When 2018 USA Hockey All-American Prospects Game coach Jamie Langenbrunner decided which line he was going to start at Xcel Energy Center in Saint Paul, Minn., he went local.
A Cloquet, Minn., native himself, Langenbrunner sent out his line with three Minnesotans on it: Mound’s Garrett Pinoniemi, Roseau’s Aaron Huglen and Willmar’s Kaden Bohlsen.
“It was neat for them,” said Langenbrunner, a two-time Olympian and two-time Stanley Cup champion. “They were lucky to have this opportunity in front of friends and family and have it happen on their draft year.”
There were an event-record 10 Minnesotans at this year’s USA Hockey All-American Prospects Game, an annual event featuring the top 42 American-born prospects eligible for the upcoming NHL Draft. While it was a special opportunity for all of the players selected, these local prospects had the chance to play in front of their friends and family on a rink they’ve dreamed of playing at growing up.
For a few Minnesotans playing in this year’s game, they had plenty of experience playing at the home of the Minnesota Wild. That included Edina native Ben Brinkman, who skated at the Xcel Energy Center ice in March in the Minnesota State High School League state tournament with his Edina High School teammates.
“I’ve been out here before, but it’s just always a fun time,” said Brinkman, who is entering his freshman season with the University of Minnesota Golden Gophers. “It’s just a really cool rink and the atmosphere is always great. It was great to be a part of this unique event and play with some of the guys that will be called along with me at the draft next year.”
For other locals, it was a new experience. This was the case for Michael Koster, a Chaska native. Wednesday’s game was his first time ever skating at an arena he dreamed of playing at when he was a kid.
“As a 3- or 4-year old, you’re wanting to be out here on this ice,” Koster said. “, It’s unbelievable, we all really take this opportunity to heart.”
The same can be said about this year’s coaches — Langenbrunner and Jordan Leopold, who hails from nearby Golden Valley. They grew up playing in Minnesota and still call the state home.
Minnesota natives and U.S. Olympians, Jamie Langenbrunner (top) and Jordan Leopold (bottom) served as 2018 AAPG head coaches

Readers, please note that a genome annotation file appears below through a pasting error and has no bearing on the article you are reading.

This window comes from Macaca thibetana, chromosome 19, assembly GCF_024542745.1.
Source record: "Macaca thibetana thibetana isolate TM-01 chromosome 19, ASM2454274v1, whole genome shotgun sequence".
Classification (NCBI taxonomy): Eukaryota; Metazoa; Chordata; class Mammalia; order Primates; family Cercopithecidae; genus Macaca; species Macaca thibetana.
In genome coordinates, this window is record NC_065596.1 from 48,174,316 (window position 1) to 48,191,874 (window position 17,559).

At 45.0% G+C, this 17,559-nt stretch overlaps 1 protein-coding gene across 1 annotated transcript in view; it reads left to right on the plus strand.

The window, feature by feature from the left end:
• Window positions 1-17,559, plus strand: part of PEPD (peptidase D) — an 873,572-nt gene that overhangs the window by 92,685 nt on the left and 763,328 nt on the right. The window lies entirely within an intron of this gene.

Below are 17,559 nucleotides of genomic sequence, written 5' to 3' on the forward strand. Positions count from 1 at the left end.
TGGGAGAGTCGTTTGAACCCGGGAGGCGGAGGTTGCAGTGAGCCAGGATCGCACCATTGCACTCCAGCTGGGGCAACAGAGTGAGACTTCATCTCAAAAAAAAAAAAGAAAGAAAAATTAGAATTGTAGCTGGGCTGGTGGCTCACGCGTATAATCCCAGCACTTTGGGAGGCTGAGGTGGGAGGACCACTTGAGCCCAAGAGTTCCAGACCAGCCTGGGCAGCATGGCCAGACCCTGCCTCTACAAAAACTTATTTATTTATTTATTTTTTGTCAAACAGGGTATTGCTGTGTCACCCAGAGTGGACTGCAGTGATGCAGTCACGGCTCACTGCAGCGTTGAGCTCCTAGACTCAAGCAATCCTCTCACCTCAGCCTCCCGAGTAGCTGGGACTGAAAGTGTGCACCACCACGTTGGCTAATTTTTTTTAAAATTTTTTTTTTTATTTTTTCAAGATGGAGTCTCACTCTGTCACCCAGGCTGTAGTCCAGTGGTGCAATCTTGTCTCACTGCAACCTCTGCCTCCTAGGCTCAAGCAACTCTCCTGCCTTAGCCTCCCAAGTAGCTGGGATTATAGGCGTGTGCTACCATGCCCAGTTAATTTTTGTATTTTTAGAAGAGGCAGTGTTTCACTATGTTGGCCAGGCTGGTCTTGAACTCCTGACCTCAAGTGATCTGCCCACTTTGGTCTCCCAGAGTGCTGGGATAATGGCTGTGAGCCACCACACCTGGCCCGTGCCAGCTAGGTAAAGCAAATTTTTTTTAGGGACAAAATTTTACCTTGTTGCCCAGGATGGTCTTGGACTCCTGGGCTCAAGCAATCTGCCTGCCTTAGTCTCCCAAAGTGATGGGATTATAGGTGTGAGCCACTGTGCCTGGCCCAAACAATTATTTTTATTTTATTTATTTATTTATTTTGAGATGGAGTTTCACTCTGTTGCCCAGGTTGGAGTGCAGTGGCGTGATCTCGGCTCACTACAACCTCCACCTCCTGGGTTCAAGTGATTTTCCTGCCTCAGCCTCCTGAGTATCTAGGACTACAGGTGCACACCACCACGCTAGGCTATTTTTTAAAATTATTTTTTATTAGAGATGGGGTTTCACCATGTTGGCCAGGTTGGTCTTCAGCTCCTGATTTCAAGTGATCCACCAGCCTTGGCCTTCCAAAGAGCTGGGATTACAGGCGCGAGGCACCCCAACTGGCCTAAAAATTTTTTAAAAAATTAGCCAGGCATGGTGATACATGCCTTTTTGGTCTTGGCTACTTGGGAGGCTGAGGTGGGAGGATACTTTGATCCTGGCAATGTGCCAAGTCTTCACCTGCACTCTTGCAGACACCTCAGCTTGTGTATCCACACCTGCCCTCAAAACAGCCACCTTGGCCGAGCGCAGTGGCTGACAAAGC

“This was a big change for me coming from coaching my son at the grassroots level,” said Leopold, one of seven defensemen ever to win the Hobey Baker and a 2002 NCAA national champion with the Gophers. “It was a great experience. It really fuels that fire.”
Koster and Duluth native Ryder Donovan were the two Minnesotans to log points in Team Langenbrunner’s 6-4 win on Wednesday. But the game was more about showcasing talent and getting to play among the nation’s best.
“A lot of us had the chance to play with each other on different teams over the years,” said Koster, who has spent time with Chaska High School and Tri-City Storm of the United States Hockey League. “Your game changes a little bit, but you get the chance to feed off the other top guys. These guys are great and can help you find openings."
Following the game, all of the players headed back to their individual teams. Four Minnesotans — Donovan, Huglen, Koster and Pinoniemi — head back to their high school teams. For them, the goal is to end up back at Xcel Energy Center in March for the boys’ state tournament.
“I get butterflies when talking about this place,” Koster said. “You get that hometown crowd here every time and a lot of people are watching. It’s really exciting.”
As Minnesotans themselves that went on to have successful careers in the NHL, Langenbrunner and Leopold understand what it’s like to play in your home state. They tried to remind all of the players just how special an opportunity like this is.
“You don’t always get a lot of opportunities to play in front of your hometown. As you get older, those chances can be fewer and fewer,” Langenbrunner said. “Regardless, you’re going to have nerves. It’s a different situation. For me, it’s about being part of anything with USA Hockey. It’s an honor.”
Story from Red Line Editorial, Inc.